Nicholas Roerich’s house in Naggar has been transformed into a piece of art, his study, dining room and vintage car sealed in and accessible to tourists only so far. The ground floor of his picturesque mansion houses the many mountain studies he made with the Shivalik, the Dhauladhar and the Zanskaar ranges as subject.
He died in Naggar, in 1947, when he was seventy-three years old.
The gallery remains closed from one o’ clock to one-thirty in the afternoon.
I am going to start with a poem I wrote, while I was waiting for the gallery to reopen, having viewed the paintings for a short five minutes beforehand. I was sitting on a bench, opposite to the Roerichs’ locked vintage car, beneath the deodars through which the sun overflowed and pinched my skin. The sounds of the surging Beas came from the heart of the town of Naggar, the whole of which could be seen through the orchid bushes planted around the hill which enclosed the Roerichs’ old residence.
What do I have to do,
To make these tremulous ink scratches of a muse,
Travel back half a century, over these same tendril-pressed stones,
When, perhaps the sun through these deodars was a little less strong?
There are so many, that carve boundaries between your time and mine –
The storm-loaded river, which speaks of some other side;
The red shawl of daybreak on the mountain-masts
In your painting of the Spiti Valley, where I couldn’t go.
Yet you come so near,
The movements of your hands in every brush stroke,
Every spillage of paint on every finished corner
Of tin roofs on Naggar houses growing from orchids,
Every dribble of grey vermillion down the ravines
Of every mountain study beneath skies of obstructed blue.
That is who you are, no lesser, no more than a morning star,
Beyond the reach of two ink-smelling hands,
Hands that hold a wind-coated rock from Lahaul
Like the religion of a thousand Buddhist monks –
Yet so near, to find in me
Starlight enough to write this now.
Nicholas Roerich was a lover of mountains. He was born and educated in Russia, but his artistic legacy remains in the form of impressionistic paintings of the Himalayas. He used his colours very methodically. He had that perfect rose-gold hue of sunrise spilling over a mountain coated with snow. He had that perfect turgid, watery blue of evenings from whose wicker the flame of daylight is still releasing in smoky chokes.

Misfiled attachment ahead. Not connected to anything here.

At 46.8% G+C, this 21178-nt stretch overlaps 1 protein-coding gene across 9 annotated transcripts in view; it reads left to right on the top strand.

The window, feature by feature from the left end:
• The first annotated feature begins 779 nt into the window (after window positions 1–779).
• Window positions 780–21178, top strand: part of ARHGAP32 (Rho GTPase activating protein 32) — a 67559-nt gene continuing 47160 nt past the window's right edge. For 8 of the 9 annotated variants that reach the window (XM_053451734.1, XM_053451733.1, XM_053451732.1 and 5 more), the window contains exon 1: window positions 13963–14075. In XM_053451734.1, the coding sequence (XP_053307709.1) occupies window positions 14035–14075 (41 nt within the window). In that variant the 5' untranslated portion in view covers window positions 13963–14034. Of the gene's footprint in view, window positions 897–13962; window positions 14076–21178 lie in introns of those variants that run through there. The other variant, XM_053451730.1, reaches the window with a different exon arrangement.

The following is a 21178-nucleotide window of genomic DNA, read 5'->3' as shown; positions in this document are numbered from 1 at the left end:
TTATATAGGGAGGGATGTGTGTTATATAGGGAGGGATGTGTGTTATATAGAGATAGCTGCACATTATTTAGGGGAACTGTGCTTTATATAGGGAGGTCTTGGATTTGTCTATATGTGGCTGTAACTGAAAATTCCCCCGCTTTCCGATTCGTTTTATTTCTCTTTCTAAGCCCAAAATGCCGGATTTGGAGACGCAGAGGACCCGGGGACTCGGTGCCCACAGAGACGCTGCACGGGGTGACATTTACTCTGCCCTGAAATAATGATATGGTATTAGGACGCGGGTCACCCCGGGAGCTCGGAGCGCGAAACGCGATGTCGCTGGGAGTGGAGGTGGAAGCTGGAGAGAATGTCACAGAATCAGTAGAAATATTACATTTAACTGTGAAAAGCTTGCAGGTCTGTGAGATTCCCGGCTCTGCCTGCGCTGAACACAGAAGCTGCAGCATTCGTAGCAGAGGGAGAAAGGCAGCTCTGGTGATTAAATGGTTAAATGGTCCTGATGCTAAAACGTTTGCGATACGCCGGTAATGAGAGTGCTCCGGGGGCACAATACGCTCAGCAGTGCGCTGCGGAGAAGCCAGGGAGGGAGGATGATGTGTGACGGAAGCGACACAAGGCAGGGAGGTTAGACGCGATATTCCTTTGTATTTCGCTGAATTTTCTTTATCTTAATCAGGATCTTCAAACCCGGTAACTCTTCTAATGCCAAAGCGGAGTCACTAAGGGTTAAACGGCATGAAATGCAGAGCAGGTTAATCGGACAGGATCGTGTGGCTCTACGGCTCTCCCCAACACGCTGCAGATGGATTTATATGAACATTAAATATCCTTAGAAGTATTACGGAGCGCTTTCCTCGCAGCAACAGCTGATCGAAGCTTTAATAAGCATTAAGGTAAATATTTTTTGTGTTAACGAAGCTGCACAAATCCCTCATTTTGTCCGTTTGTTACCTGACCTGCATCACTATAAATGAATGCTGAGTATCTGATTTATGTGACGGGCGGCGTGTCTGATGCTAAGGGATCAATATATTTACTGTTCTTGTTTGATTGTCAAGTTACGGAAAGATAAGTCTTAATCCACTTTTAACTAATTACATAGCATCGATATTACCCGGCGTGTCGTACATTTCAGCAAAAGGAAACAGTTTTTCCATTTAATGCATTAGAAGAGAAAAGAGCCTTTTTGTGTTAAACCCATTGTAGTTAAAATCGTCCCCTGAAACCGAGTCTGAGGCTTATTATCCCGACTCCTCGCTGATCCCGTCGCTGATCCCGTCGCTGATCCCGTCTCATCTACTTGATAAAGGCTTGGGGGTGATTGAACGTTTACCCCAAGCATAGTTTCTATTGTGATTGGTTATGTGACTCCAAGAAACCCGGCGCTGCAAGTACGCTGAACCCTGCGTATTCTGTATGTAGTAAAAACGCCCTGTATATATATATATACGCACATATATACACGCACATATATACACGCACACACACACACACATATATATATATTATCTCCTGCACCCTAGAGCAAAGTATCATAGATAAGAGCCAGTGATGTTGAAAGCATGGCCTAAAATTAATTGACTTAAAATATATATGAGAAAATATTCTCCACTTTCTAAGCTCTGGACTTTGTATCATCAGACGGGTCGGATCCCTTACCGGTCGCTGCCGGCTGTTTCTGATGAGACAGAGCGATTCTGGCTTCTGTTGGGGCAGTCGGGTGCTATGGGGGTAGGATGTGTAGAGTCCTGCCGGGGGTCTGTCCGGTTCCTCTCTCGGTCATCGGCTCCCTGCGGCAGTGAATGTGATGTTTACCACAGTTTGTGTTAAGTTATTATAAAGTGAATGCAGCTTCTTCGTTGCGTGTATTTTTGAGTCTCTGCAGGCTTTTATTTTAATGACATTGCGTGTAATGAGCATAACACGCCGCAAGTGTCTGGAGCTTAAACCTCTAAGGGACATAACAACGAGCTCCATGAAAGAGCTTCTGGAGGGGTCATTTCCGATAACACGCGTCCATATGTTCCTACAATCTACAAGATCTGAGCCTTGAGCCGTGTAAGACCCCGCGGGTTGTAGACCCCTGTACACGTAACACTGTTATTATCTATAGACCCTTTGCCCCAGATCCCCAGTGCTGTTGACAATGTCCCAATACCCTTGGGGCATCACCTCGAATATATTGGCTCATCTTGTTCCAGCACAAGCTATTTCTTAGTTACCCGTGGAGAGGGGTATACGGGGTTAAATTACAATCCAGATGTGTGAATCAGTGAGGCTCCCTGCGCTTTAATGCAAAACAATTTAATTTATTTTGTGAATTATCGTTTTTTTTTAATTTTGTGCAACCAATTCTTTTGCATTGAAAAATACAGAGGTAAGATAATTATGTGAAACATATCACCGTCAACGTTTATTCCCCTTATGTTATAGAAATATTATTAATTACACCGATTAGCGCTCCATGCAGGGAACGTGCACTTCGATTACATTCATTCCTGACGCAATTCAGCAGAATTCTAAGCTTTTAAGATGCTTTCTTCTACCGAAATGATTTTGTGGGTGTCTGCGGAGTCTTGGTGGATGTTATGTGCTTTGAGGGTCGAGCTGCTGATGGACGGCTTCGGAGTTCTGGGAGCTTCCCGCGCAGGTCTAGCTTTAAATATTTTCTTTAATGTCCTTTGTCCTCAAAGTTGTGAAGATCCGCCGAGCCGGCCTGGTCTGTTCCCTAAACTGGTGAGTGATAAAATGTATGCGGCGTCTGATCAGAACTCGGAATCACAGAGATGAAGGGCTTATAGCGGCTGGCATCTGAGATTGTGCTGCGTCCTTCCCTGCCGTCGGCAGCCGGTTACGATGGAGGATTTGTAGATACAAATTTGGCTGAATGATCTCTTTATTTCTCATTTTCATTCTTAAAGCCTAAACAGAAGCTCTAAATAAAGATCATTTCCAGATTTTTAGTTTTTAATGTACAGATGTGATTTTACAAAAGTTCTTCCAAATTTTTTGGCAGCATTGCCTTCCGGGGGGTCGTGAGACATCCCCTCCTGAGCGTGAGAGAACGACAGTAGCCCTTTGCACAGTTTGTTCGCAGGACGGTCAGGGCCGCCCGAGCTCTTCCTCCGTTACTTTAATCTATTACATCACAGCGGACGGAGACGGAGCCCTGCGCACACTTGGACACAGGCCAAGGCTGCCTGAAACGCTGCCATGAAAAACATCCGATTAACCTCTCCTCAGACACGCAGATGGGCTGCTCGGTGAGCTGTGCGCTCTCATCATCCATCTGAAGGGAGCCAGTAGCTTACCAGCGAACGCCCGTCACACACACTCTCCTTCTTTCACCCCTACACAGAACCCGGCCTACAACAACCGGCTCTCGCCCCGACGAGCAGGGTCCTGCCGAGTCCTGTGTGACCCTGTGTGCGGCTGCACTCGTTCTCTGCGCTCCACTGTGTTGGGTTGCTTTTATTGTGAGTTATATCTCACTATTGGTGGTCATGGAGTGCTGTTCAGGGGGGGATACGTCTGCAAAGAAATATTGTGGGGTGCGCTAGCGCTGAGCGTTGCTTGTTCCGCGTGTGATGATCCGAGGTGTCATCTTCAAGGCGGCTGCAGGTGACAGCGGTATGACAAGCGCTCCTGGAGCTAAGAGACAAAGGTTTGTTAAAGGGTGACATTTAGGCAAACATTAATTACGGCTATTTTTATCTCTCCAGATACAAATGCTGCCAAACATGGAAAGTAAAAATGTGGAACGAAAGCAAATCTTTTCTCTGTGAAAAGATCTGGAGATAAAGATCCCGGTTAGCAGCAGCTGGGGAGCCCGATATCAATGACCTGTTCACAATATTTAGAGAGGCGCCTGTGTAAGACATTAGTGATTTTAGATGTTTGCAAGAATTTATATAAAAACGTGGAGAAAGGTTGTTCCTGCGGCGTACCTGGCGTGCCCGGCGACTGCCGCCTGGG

We weren’t allowed to take photographs of his paintings, but copies are available online.
One of his paintings – the one that moved me most – was of Buddhist monks in red robes gathered like orchids at the corner of the bluish grey snowy plateau. It is titled, “Buddhist monks returning from Lahaul”. The waterfall was etched like the pleats of a silk saree, white in colour, blue in the folds. The mountains held a sharp shade of blue in which dabs of violet percolated.
I cannot tell, for sure, what it was in me that quivered on seeing that painting. Perhaps it was how the monks lay like fallen petals against the snow, a sigh of surrender in the nerves of the painting; perhaps it was the blue, or, perhaps it was my short-lived love affair with Lahaul just the day before, and the promise of how temporary things stay on permanently.
“Urusvati” means “star of the morning”, and is also the name of the institute of Himalayan studies the Roerichs founded. It is also the symbol of celestial constancy, and how human definitions of light and dark are illusions.